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Russian unions join forces in new confederation

14 June 2011 News
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Consolidation of the independent trade union movement in Russia has taken a large step forward with the extraordinary congress of the Confederation of Labour of Russia (KTR), which took place in Moscow on May 27, 2011.

Divisions amongst the unions that emerged after 1989 made them ill-equipped to face state repression and continuous attempts by the government to intervene in union affairs. KTR, formerly one union confederation among many, has now become the foundation of a new alliance representing some 600,000 workers. The new Confederation will pursue its independence from the state, employers and political parties to build an industrial relations system based on workers' collective power and capacity to maintain direct action.

The KTR's affiliates are working in extremely difficult circumstances. Unions have been robbed of the right to strike; the notification requirement for new organizations has become for many a prohibiting procedure: and union leaders suffer physical threats and attacks and criminal indictments for their union activity. Valentin Urusov, president of the union at the ALROSA diamond mining company, has been imprisoned for the past three years on trumped-up charges (click here to support the campaign for his immediate and unconditional release).

The impulse to unification proceeds from a strong understanding that unions can resist and develop through joint action. "Strengthening our Confederation is not an end in itself. It's a way to unite working people and protect their rights in the face of power and capital", states the Program Declaration adopted by 72 congress delegates from 23 unions. Among those united now under the KTR umbrella are the IUF-affiliated Union of Food, Tobacco, Services and Allied Workers "Solidarnost" created in 2009, air traffic controllers, maritime workers, sailors and marine pilots, railway employees, teachers, service workers and autoworkers.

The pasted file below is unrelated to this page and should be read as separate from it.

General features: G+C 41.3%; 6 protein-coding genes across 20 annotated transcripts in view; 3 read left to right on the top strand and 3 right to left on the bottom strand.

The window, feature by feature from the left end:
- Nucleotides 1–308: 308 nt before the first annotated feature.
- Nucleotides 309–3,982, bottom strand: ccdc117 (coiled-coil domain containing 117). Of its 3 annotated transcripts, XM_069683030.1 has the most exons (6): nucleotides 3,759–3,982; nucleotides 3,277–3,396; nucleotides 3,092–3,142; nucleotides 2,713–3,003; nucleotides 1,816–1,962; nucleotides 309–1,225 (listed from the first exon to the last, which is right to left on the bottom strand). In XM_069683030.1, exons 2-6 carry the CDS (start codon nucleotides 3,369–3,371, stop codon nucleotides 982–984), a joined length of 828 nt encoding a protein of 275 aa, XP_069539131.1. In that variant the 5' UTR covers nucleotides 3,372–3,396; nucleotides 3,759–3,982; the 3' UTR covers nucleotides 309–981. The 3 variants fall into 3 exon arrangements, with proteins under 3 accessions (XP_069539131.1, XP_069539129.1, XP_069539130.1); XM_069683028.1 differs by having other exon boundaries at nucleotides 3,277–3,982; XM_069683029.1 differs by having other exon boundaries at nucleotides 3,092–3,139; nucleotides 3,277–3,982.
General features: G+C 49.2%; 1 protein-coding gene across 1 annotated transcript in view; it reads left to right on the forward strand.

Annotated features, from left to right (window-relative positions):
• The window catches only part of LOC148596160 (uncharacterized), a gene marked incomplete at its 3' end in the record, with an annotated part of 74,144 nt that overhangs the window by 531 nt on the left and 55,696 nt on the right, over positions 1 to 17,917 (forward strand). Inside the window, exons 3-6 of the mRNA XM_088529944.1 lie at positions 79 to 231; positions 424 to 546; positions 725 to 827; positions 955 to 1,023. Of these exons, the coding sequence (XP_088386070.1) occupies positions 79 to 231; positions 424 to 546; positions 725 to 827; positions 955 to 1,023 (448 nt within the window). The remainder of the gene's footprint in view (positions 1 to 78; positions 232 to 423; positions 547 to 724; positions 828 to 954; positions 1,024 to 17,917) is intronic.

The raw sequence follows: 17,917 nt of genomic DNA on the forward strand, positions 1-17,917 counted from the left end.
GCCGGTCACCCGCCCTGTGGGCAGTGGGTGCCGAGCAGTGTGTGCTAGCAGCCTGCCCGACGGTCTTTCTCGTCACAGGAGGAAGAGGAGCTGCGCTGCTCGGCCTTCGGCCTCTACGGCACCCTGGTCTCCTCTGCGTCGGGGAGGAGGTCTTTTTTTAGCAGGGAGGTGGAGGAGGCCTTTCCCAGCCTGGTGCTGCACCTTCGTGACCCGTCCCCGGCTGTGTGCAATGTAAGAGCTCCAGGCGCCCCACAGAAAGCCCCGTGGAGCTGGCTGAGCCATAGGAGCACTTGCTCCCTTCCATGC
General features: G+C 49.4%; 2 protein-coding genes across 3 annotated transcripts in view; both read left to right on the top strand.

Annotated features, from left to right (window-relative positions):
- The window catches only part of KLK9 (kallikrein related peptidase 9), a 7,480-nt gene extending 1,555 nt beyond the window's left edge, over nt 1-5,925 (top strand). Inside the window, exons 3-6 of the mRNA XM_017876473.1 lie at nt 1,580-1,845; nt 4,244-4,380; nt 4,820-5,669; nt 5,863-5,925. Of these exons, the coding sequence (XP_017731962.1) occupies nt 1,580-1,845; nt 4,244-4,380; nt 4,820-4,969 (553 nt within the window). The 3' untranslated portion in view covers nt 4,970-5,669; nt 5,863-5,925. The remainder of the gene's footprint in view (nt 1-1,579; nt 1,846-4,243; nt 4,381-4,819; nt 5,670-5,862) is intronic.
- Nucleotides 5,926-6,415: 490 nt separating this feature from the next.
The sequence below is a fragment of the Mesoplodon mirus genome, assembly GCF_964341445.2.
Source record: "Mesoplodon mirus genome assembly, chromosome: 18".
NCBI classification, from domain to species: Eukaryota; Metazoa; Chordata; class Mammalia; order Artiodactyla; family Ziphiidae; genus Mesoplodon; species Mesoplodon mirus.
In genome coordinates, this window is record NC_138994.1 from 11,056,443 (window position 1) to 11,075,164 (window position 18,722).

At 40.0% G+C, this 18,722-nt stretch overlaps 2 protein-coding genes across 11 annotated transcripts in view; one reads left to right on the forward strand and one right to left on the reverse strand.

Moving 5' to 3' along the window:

The Program Declaration of the KTR declares the organization's intention to fight neoliberalism, public sector privatization and Russia's WTO accession. KTR supports the proposed ban on agency labour and strives to protect direct, permanent employment.

The congress was attended by representatives of Polish Solidarnosc, the Belarus Congress of Democratic Trade Unions, the Federation of Independent Trade Unions of Russia, CGT France, AFL-CIO, ITF and IUF.

Congress delegates joined a picket of the Air Traffic Controllers' Union at the building of Rosaeronavigatsia, the State Corporation for air traffic control with whom the organization is seeking nation-wide bargaining.